I wait for five beats and then I pull the small whistle from round my neck. I put it to my lips and blow our comeallye, as high and taunting as I can make it. Strange to hear the tune, innermost and close as a name, skewed in the harsh, baiting echo. I fight the need to run. I wait two beats more past what I think I need to and then I move off. Presto, forte.”

Tacet, mute, silent, speak, beats, whistle, high, tune, echo, presto, forte – all words associated with sound and music and used liberally throughout to describe action and atmosphere. Other words have been lost in The Chimes – churches have become crosshouses. There are a lot of religious elements here – the Order, Matin, Mass, Vespers. The Ravensguild resembles a coven persecuted by the elite Order – an old idea, but developed brilliantly in The Chimes. All the religious costuming, customs and abuse of power is here without any sense of a spirituality or belief in a higher being.

But The Chimes does not fall victim to a literary experiment. There is a great story here on par with The Matrix films or even the fun New Zealand Karazan Quartet series. There are two chosen ones in the story: In the eyes of the Order, Lucien was a gifted musician, destined to play the Carillon, a skill requiring monk-like dedication and lifestyle, all of which are rejected by Lucien in favour of the river and the life of a pact-runner before he returns to disrupt the Order’s system with the aide of Simon, another chosen one whose destiny is shaped by his abiilty to not only remember things from objects, but to access others memories from their own objects.

There is a terrific scene in which Simon visits Mary, one of the last of the Ravensguild, desparate to be relieved by another who can safeguard her storehouse of memory obejects which would bring down the Order. As she meets with Simon, Lucien waiting outside, I couldn’t help but picture Morpheus arranging the meeting with his chosen one, Neo, and the Oracle who would help him realise his part in the story.

There is also a development of the classic dystopian theme of “the individual vs the collective” and, while I don’t think The Chimes adds anything new philosophically to this theme, it is expounded on effectively and meaningfully. The Order have propulgated their belief system through OneStory, an attempt to create unity amongst people. At first, this seems like obvious brainwashing and propaganda to the reader and we root For Simon and Lucien who attempt to gather a collection of individual stories and knit them together to create an alternative narrative, a series of stories connected in sequence. For me, Smail’s most revelatory moment comes when she challenges her reader’s preference for this version. The challenge comes via the oracle-like Mary:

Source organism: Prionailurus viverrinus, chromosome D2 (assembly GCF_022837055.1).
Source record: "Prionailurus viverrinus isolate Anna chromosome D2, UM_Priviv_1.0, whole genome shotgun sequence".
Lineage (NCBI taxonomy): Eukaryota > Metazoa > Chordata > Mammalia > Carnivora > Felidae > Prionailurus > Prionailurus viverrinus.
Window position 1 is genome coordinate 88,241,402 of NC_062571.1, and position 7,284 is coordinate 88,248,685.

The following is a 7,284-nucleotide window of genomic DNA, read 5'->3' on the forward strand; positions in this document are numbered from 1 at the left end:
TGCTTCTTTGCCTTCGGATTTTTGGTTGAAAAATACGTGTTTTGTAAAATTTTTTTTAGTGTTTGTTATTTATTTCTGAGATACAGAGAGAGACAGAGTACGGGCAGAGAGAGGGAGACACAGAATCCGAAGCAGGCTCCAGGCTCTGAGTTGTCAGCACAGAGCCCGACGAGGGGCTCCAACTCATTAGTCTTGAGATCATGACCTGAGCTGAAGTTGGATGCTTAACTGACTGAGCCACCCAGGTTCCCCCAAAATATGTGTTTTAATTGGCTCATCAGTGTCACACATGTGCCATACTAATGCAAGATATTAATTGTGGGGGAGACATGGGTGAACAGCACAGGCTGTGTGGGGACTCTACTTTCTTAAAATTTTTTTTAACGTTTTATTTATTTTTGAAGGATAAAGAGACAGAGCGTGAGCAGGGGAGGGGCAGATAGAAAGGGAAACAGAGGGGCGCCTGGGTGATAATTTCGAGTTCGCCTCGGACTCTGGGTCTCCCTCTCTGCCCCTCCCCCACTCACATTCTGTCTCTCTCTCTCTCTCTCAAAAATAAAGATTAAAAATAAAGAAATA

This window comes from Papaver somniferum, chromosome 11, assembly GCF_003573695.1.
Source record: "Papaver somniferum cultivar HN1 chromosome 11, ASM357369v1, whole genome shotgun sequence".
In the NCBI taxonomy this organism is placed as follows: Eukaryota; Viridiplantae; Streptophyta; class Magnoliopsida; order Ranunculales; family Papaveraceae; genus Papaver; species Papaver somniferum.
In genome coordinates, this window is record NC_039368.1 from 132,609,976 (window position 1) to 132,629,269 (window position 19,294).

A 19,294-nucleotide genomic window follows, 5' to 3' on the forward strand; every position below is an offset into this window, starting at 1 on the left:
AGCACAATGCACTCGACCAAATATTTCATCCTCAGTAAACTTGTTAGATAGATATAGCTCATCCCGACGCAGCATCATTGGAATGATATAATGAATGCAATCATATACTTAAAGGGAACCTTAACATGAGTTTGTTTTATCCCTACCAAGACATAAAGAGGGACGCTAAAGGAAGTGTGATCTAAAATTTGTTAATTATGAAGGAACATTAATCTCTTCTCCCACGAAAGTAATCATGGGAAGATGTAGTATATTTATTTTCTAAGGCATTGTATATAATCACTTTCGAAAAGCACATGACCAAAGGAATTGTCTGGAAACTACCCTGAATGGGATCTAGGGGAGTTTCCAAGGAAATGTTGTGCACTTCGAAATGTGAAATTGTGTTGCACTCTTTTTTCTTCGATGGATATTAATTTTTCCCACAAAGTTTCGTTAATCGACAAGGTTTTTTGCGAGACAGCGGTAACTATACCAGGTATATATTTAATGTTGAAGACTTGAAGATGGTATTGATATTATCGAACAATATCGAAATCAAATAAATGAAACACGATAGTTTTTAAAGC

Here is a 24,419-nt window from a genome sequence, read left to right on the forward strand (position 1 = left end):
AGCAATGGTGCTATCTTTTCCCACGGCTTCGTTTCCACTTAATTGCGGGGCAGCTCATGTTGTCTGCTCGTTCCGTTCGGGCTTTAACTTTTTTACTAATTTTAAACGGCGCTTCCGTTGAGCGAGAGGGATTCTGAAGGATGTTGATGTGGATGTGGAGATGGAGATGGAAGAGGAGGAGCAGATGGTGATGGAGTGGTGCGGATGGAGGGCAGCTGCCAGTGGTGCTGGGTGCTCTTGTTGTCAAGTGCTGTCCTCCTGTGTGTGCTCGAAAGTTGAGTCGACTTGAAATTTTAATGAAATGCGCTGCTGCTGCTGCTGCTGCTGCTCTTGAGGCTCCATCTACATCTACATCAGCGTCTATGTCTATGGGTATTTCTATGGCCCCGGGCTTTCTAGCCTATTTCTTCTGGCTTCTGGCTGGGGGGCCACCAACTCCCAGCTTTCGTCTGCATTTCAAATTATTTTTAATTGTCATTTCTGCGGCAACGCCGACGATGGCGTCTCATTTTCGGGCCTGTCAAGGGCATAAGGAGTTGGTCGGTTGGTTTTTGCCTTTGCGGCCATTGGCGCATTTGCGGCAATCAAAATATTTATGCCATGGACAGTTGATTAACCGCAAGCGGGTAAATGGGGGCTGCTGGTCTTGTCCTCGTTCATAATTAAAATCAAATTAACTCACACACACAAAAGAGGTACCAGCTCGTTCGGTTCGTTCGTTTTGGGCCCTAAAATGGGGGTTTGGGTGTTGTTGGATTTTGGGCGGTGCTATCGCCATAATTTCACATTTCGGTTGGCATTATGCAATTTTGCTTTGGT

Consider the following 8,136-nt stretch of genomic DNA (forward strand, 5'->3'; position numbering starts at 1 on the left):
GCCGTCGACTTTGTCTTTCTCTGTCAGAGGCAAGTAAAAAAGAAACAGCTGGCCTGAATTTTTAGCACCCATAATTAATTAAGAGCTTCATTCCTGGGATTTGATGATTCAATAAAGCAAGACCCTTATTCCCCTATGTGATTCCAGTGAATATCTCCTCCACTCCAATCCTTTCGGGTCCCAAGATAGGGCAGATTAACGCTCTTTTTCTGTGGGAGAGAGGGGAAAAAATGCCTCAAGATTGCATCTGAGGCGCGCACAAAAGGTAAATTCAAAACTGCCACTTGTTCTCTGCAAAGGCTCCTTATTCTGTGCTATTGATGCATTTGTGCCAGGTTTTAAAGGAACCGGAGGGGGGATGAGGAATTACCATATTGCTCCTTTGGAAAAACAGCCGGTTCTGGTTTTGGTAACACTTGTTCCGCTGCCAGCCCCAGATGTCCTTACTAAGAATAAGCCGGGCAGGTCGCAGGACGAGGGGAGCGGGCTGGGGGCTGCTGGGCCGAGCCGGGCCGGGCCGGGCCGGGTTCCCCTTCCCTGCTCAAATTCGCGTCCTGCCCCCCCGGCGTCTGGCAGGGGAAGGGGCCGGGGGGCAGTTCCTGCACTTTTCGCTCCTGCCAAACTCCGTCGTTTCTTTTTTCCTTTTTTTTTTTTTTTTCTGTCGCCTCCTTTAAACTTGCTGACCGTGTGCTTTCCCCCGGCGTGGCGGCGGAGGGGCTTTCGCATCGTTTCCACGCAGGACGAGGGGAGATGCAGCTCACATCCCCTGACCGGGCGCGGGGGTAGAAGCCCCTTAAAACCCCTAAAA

“’The question is, even if you have all of those memories, this grand and noble history of ours, how will it help? What is to make it anything but another version of events, another Onestory?’”

Another Onestory. It’s a terrific question. If whole truth is based on a collection of individual part truths, the whole changes every time a part is added or subtracted. Again, it is similar to The Chain and the development of WikiPress, a computer-generated news site which uses individual contributions to blend into one story (a very realistic possibility one day, as evidenced in recent “robot-reporting”). But the story keeps changing as new contributions are made, presumably creating a more truthful whole. It raises Pontius Pilates’, question, “What is truth?” And, “what is History”?

Despite the oppression and elitism, the Order provides peace, a Pax Romana of sorts, and their truth is dependent on a philosophy, a Onestory. Those who do not have the talents of Simon and Lucien seem happy enough and wouldn’t remember if they weren’t! So, who is it really benefitting if they disrupt this order, creating an individualistic mess? In the words of the magister musicae:

“’I cannot tell you how many times I have seen the same error. They mistake the individual hungers and desires, the wants and needs of the solo player, as a source of meaning. Think they can live for themselves and for the pleasure of others. Yet there is not truth in that; there is no way forward. Where did the cult of personality take our predcessors? Into a mired, frantic world without foothold of truth or understanding.'”

Again, there’s a classic tension in this theme, wonderfully treated in The Chimes. Two years ago, I reviewed another New Zealand novel well known for its Man Booker recognition, The Luminaries by Eleanor Catton. It was a tremendous achievement, but not one I would re-read as readily as The Chimes. I can’t acclaim Anna Smaill more highly and recommend it to readers world-wide.

Antony Millen is a Canadian living and writing in New Zealand. He is the author of three novels: Redeeming Brother Murrihy, Te Kauhanga and The Chain.